Many fishkeepers shy away from breeding under the assumption that it’s difficult and complicated. This is not necessarily so, indeed fish in the community aquarium often breed on and off, you may even have spotted the eggs on occasion, only to see them disappear overnight as a result of them being eaten by other fish.
It’s quite by accident that some fishkeepers start off on their breeding experiences. Maybe a hobbyist keeping livebearers was able to spot young being born, and net them out of the community aquarium in time, before any cannibalism took place, from then on he/she became “hooked”, if you’ll pardon the expression. Cichlids have a tendency to mate in the community aquarium, and in so doing cause bedlam as they tear up plants and try to dig their way out of the tank, so introducing their keeper to the delights of breeding.
Every fishkeeper must be thrilled by his/her first successful experience of breeding their favourite fish and seeing it surrounded by healthy fry. For many serious fishkeepers breeding their favourite species is a challenge they can’t resist. Lots of beginners too will be thinking about breeding their fishes as a focal point of their hobby.
Careful consideration should be given towards the results of breeding your fishes beforehand, i.e. do you have the necessary space, spare time, and extra equipment? This will be needed not only for breeding purposes, but also for housing the offspring (possibly hundreds) afterwards. Do you have future homes for the young fishes, or the assurance that a dealer would take them off your hands? If not, what might be the fate of these young fishes?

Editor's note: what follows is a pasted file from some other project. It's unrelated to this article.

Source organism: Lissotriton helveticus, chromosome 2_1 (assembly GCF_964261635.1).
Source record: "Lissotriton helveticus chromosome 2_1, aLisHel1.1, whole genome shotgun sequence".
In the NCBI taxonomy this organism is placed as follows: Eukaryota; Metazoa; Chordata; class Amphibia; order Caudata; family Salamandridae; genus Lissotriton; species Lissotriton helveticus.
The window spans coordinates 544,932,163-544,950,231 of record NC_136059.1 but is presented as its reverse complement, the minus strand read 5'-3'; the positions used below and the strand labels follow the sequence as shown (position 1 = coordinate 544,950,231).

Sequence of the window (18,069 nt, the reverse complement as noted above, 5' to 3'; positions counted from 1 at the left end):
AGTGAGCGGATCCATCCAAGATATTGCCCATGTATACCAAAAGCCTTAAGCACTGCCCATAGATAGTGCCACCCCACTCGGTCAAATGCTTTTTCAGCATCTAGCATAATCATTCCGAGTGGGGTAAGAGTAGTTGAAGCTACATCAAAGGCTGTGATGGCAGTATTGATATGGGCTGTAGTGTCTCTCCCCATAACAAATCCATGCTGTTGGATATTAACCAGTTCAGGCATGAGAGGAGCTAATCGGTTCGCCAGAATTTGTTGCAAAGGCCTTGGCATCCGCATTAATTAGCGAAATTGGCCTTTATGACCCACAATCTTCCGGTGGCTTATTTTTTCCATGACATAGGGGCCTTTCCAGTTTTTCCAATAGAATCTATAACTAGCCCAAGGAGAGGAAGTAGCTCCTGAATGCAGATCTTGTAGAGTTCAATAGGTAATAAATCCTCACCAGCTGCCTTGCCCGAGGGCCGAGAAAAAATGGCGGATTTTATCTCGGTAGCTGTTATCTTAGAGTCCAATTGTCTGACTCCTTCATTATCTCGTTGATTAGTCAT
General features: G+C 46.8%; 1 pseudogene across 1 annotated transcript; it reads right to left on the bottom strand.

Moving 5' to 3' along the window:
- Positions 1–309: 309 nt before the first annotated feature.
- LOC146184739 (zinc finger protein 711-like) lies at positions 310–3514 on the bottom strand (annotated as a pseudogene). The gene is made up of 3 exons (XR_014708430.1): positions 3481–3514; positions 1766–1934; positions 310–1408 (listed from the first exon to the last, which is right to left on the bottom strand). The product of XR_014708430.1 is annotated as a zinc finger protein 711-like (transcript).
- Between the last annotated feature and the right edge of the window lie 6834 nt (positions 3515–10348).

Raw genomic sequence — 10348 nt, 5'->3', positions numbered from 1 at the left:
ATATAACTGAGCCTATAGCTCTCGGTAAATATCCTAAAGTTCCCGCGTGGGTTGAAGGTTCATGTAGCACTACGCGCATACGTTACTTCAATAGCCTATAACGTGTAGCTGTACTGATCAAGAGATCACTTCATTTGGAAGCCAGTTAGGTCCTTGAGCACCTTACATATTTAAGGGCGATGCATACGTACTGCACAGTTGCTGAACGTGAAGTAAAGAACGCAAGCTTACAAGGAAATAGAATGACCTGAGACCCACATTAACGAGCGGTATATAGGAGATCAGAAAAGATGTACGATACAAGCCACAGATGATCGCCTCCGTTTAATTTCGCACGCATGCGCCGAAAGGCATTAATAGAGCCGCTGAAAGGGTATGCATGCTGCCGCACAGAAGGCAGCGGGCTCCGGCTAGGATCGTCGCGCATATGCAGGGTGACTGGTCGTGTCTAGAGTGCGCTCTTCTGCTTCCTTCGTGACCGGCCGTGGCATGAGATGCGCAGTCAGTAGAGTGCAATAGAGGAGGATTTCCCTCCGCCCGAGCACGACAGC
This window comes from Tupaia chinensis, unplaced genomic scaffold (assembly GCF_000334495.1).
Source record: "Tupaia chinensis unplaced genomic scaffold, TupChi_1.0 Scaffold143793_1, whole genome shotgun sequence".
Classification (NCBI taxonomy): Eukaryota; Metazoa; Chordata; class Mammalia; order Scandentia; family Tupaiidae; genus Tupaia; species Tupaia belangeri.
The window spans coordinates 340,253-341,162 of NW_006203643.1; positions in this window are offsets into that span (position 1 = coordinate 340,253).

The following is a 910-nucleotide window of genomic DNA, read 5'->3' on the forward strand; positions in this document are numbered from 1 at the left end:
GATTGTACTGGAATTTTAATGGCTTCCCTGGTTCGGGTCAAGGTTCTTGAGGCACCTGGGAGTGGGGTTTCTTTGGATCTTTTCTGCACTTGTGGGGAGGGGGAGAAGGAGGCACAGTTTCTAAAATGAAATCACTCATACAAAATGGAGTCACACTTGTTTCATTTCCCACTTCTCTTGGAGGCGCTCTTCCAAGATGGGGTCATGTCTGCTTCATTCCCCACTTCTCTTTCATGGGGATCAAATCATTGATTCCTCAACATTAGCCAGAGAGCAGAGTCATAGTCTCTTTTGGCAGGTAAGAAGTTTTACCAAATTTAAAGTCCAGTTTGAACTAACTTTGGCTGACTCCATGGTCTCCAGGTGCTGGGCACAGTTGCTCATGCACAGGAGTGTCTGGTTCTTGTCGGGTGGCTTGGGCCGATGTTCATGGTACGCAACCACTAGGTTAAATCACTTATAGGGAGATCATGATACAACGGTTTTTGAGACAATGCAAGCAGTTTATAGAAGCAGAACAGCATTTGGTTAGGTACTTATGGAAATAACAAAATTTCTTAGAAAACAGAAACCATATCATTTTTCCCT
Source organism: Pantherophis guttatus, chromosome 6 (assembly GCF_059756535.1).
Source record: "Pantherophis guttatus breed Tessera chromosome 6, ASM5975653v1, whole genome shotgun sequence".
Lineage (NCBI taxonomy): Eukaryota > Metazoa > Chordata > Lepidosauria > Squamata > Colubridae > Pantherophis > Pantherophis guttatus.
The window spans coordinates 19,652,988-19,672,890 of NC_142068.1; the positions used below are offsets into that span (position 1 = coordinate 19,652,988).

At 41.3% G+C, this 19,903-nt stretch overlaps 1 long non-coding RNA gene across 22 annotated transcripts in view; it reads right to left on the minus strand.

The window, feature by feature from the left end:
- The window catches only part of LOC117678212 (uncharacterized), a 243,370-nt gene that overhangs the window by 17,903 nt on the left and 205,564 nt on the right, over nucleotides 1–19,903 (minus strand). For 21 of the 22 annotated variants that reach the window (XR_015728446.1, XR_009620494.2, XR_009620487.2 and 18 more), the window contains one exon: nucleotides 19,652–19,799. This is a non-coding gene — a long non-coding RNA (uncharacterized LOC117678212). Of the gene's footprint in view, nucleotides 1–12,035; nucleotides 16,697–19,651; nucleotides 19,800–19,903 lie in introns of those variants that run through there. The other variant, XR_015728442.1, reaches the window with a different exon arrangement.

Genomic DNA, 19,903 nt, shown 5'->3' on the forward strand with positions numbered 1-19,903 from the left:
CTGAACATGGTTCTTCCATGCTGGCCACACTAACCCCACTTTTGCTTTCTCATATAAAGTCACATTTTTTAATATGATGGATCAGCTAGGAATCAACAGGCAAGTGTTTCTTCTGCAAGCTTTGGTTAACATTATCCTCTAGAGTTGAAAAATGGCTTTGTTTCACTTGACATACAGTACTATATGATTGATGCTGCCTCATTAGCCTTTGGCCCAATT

Inbreeding is a particular problem; this results in deformed fish, and other defects that have been inherited from poor parentage. Never breed from deformed fish; this will stop defects being passed on to subsequent generations. When choosing potential breeding fish, choose fish with good colour, perfect erect fins, and in general a good-looking robust body. If possible try to breed fish from different dealers, i.e. the male from one dealer and the female from another, this will illuminate the risk of any inbred defects. However, there is an exception to this precaution, and that is when you are involved with cultivated fish, such as Platies, Guppies, Mollies, and Swordtails. Here you should work with a breeder of these species and ask his advice on how to manage their genetics when breeding them yourself.
An important point that is often overlooked is that adults should be brought into condition before attempting to spawn them. Keeping the male and female apart, ideally in separate aquariums, is the best way to achieve this.
Correct feeding is essential to health and growth, today’s dry foods are of exceptional quality and can sustain adult fishes for a lifetime. The feeding of breeding stock however, needs to be regularly supplemented with good live food. When the fry are born they too need the protein and goodness from live food that is essential to health and growth.
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Conservation and the Aquarist
The majority of fish in aquaria today are in consequence of captive breeding from the many fish farms around the world. However, there is still a significant number of species that are collected from the wild. The Amazon Basin is a typical example; millions of species such as, Catfish, Discus, and Tetras are exported from that region alone. It has become clear in recent years that there is some decline in wild stocks because of over fishing, with some species having been all but depleted.
If you care to look at this hobby of ours from a different angle for a moment, you may see that the millions of fish that are being bred by aquarists in the hobby has become a support to the conservation of fish stocks in the wild. As long as fish are being bred in captivity, whether it is commercial or hobbyist, the lesser the pressure will be on wild stocks. In fact it wouldn’t surprise me one bit if there are species in aquaria that have actually become extinct in the wild. Indeed I have heard somewhere that Cherry Barbs are in serious decline in the wild, even though there are millions of them around the world, in home aquariums.